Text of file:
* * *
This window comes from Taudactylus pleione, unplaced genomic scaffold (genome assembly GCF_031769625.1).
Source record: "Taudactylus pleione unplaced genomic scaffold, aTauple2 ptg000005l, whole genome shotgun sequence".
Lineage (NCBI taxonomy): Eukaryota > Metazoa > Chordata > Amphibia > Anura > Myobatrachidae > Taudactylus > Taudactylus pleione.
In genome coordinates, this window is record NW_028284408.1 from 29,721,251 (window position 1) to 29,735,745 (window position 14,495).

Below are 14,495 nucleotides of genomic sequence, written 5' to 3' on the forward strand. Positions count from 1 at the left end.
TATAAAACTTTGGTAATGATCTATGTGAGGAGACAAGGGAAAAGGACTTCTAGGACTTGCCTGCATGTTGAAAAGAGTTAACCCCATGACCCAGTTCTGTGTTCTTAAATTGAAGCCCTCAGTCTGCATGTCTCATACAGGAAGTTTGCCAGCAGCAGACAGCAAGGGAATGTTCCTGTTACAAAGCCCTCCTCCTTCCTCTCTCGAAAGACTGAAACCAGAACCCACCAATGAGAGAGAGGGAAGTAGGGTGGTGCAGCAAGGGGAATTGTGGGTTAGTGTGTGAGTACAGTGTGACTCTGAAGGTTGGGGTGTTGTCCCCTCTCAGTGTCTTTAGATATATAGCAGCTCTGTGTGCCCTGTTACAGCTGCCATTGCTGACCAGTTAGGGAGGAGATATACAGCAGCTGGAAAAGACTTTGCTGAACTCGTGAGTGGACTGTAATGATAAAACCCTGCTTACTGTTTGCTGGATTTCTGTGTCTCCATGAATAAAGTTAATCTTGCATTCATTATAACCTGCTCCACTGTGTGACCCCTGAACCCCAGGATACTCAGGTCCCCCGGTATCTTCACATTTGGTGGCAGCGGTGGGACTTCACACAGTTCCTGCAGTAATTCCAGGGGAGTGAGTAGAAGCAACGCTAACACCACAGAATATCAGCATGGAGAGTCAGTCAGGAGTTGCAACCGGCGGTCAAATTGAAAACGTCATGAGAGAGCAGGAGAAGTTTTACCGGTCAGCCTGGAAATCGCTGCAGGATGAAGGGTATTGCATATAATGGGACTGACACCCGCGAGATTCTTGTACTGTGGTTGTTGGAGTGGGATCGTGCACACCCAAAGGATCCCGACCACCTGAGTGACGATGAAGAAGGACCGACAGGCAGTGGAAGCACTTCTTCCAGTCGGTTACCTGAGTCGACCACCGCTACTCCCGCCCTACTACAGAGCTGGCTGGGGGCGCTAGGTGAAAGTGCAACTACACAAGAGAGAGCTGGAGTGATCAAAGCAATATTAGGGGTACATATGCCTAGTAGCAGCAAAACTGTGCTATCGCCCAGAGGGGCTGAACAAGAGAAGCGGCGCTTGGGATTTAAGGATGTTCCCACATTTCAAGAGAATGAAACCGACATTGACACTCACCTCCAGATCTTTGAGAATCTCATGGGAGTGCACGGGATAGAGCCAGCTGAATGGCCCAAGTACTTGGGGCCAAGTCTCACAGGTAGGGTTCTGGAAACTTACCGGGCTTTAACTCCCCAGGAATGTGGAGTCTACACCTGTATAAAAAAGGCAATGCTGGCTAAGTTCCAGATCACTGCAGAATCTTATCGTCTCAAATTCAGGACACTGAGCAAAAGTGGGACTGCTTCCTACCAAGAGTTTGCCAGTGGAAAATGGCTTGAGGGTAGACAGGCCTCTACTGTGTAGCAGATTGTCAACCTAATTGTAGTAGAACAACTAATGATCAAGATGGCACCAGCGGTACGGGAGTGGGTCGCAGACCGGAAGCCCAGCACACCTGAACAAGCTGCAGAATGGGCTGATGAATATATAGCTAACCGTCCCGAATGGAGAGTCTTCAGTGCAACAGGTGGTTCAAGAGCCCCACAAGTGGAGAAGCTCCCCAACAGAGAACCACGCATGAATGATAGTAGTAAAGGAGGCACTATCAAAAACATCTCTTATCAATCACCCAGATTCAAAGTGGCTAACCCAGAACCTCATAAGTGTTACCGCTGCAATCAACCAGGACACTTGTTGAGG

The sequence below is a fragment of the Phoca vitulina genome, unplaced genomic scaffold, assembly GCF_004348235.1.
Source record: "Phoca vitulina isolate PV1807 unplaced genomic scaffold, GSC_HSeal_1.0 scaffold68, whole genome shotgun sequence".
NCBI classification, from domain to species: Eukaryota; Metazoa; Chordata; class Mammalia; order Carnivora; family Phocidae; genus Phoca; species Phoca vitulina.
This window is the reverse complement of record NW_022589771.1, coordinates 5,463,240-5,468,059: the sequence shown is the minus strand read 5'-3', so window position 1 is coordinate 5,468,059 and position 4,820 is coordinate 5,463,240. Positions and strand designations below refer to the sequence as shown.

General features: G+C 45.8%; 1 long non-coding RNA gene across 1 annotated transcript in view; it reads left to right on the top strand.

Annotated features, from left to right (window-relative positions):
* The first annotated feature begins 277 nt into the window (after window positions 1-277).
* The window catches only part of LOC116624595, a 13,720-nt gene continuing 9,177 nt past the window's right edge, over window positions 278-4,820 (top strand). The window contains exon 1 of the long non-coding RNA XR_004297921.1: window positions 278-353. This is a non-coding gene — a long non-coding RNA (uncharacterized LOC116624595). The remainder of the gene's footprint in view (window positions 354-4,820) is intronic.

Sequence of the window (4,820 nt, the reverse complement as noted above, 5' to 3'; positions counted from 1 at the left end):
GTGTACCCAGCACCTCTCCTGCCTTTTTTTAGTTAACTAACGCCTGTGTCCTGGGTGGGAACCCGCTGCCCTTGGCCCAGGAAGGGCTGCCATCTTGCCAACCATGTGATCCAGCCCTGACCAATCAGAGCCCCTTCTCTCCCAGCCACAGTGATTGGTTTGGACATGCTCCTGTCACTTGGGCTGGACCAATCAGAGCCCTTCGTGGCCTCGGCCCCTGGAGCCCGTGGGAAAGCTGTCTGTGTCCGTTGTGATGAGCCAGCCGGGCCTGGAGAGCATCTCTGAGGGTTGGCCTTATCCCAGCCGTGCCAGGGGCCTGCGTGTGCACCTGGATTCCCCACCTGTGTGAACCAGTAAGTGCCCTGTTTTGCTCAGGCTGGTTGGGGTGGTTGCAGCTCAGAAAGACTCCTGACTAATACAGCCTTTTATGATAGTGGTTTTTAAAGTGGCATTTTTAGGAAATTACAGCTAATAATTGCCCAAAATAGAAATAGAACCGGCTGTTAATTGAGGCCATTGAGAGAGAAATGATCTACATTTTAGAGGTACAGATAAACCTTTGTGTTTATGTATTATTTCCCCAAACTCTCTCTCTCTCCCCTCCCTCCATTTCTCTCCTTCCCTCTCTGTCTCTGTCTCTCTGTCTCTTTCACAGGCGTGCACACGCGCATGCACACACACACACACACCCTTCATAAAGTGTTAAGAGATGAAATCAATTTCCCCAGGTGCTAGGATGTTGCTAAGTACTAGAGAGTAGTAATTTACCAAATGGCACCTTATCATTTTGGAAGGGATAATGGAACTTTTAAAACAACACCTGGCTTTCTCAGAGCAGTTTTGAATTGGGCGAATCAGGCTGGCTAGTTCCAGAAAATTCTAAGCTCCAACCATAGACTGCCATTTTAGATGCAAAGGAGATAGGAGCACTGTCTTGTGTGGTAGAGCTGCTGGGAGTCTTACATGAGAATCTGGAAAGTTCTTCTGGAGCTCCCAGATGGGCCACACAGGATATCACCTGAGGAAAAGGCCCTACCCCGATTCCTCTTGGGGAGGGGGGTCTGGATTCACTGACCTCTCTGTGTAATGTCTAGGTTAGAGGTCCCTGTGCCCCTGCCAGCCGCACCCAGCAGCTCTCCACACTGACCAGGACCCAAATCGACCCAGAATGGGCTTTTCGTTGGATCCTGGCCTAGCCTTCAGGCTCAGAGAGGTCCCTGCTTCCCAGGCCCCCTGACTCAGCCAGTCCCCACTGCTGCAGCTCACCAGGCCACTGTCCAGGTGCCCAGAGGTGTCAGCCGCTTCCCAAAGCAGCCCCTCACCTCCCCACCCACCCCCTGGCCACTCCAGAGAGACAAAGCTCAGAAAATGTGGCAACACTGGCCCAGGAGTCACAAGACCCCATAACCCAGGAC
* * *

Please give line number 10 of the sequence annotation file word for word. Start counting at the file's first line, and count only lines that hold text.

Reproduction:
This window is the reverse complement of record NW_022589771.1, coordinates 5,463,240-5,468,059: the sequence shown is the minus strand read 5'-3', so window position 1 is coordinate 5,468,059 and position 4,820 is coordinate 5,463,240. Positions and strand designations below refer to the sequence as shown.